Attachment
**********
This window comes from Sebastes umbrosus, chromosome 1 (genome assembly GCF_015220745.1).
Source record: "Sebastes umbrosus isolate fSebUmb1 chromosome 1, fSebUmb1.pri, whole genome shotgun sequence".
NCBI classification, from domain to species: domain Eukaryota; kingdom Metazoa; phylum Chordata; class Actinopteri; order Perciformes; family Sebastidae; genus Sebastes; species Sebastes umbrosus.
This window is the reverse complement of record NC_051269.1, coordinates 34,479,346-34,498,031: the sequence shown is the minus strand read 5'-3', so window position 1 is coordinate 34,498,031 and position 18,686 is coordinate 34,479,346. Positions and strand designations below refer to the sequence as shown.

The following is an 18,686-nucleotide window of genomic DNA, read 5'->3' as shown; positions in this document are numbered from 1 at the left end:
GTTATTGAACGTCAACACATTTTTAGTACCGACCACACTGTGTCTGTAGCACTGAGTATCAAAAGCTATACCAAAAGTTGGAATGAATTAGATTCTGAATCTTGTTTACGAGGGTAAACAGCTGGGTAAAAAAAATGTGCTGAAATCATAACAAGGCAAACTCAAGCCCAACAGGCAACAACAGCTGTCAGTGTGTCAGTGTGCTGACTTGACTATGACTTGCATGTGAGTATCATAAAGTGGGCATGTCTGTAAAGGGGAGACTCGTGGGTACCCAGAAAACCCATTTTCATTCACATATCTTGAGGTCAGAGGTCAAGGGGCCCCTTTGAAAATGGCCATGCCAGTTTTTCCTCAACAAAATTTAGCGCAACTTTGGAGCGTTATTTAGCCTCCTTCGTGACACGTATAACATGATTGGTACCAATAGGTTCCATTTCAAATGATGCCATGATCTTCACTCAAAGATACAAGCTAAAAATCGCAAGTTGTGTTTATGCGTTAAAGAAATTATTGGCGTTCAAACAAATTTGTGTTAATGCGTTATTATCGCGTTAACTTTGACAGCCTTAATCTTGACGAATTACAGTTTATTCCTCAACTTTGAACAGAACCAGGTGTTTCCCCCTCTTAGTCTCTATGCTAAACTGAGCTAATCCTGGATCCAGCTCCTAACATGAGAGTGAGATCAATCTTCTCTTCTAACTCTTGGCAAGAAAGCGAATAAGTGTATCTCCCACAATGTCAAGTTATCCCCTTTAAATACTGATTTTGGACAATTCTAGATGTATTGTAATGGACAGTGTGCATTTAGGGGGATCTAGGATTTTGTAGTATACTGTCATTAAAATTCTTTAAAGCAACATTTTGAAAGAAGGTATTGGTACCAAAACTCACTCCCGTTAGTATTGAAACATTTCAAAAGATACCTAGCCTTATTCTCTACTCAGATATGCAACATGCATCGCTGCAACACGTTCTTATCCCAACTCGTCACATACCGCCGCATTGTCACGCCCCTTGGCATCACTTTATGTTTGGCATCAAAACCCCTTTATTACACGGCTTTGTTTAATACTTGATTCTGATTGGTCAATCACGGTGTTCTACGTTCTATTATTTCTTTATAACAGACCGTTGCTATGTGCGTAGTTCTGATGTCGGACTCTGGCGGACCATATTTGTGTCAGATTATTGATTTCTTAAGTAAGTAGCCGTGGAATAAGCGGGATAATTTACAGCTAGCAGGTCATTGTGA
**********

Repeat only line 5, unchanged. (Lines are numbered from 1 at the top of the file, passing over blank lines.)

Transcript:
The following is an 18,686-nucleotide window of genomic DNA, read 5'->3' as shown; positions in this document are numbered from 1 at the left end: